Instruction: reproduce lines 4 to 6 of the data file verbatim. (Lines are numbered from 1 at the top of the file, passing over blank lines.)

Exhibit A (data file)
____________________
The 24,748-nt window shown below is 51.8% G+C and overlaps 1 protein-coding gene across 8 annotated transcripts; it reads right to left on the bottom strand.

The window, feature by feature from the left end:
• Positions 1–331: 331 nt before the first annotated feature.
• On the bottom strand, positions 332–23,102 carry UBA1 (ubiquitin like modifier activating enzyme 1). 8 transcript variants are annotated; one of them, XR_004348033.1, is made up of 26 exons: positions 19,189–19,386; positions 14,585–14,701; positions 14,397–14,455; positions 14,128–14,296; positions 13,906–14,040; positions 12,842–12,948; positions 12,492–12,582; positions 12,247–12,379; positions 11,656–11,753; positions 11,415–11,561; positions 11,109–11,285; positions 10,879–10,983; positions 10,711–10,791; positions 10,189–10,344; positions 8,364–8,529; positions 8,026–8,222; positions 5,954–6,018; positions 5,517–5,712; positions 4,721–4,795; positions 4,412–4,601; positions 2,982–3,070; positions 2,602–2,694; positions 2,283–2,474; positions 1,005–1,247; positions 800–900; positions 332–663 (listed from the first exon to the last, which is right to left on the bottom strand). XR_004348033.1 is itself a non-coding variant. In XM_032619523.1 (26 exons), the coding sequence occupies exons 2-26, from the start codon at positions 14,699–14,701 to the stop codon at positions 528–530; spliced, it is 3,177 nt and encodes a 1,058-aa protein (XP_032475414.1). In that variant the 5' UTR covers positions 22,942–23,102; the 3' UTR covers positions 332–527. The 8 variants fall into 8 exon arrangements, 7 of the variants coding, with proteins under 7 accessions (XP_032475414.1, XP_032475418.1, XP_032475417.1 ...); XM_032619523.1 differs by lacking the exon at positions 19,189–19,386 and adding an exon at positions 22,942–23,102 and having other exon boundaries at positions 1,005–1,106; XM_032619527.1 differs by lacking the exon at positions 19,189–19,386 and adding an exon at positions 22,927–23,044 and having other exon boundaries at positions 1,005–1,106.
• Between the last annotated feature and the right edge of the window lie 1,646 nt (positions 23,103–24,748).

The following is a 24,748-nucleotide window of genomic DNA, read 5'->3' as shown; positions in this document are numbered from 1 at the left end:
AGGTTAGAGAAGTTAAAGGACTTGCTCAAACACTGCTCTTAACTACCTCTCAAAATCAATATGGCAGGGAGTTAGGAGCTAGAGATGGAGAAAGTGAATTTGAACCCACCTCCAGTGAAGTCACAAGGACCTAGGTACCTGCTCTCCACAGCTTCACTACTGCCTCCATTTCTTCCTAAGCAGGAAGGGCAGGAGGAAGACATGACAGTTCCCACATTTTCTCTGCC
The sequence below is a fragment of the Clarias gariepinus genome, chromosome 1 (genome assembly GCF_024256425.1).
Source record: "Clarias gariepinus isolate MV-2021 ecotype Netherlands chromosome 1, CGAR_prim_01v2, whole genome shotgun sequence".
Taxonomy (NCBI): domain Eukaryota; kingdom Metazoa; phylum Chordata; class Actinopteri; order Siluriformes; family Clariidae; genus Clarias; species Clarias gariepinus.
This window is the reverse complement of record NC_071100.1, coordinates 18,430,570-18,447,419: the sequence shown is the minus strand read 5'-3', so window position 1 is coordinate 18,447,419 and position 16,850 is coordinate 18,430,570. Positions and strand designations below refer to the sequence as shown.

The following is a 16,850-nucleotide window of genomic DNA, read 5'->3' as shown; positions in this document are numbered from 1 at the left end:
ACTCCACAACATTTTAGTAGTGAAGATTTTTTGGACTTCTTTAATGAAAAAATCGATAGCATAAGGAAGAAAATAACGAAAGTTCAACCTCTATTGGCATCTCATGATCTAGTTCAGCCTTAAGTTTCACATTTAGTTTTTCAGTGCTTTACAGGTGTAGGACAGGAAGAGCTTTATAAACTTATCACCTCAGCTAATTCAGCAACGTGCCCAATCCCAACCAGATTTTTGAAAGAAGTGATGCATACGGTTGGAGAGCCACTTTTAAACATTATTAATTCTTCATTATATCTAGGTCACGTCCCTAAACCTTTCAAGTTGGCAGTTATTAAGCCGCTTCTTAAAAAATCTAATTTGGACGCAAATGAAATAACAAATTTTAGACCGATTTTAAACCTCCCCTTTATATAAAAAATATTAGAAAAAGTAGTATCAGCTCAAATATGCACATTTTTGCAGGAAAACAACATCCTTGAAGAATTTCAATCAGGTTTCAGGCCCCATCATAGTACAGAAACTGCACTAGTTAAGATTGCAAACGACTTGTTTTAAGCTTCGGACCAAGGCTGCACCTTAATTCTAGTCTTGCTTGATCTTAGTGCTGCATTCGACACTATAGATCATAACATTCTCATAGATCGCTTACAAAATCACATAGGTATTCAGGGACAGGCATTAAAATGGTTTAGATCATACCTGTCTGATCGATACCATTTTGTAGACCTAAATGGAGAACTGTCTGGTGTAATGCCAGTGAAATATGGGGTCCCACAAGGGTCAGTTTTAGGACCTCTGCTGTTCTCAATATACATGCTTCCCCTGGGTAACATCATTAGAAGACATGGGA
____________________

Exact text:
• On the bottom strand, positions 332–23,102 carry UBA1 (ubiquitin like modifier activating enzyme 1). 8 transcript variants are annotated; one of them, XR_004348033.1, is made up of 26 exons: positions 19,189–19,386; positions 14,585–14,701; positions 14,397–14,455; positions 14,128–14,296; positions 13,906–14,040; positions 12,842–12,948; positions 12,492–12,582; positions 12,247–12,379; positions 11,656–11,753; positions 11,415–11,561; positions 11,109–11,285; positions 10,879–10,983; positions 10,711–10,791; positions 10,189–10,344; positions 8,364–8,529; positions 8,026–8,222; positions 5,954–6,018; positions 5,517–5,712; positions 4,721–4,795; positions 4,412–4,601; positions 2,982–3,070; positions 2,602–2,694; positions 2,283–2,474; positions 1,005–1,247; positions 800–900; positions 332–663 (listed from the first exon to the last, which is right to left on the bottom strand). XR_004348033.1 is itself a non-coding variant. In XM_032619523.1 (26 exons), the coding sequence occupies exons 2-26, from the start codon at positions 14,699–14,701 to the stop codon at positions 528–530; spliced, it is 3,177 nt and encodes a 1,058-aa protein (XP_032475414.1). In that variant the 5' UTR covers positions 22,942–23,102; the 3' UTR covers positions 332–527. The 8 variants fall into 8 exon arrangements, 7 of the variants coding, with proteins under 7 accessions (XP_032475414.1, XP_032475418.1, XP_032475417.1 ...); XM_032619523.1 differs by lacking the exon at positions 19,189–19,386 and adding an exon at positions 22,942–23,102 and having other exon boundaries at positions 1,005–1,106; XM_032619527.1 differs by lacking the exon at positions 19,189–19,386 and adding an exon at positions 22,927–23,044 and having other exon boundaries at positions 1,005–1,106.
• Between the last annotated feature and the right edge of the window lie 1,646 nt (positions 23,103–24,748).

The following is a 24,748-nucleotide window of genomic DNA, read 5'->3' as shown; positions in this document are numbered from 1 at the left end: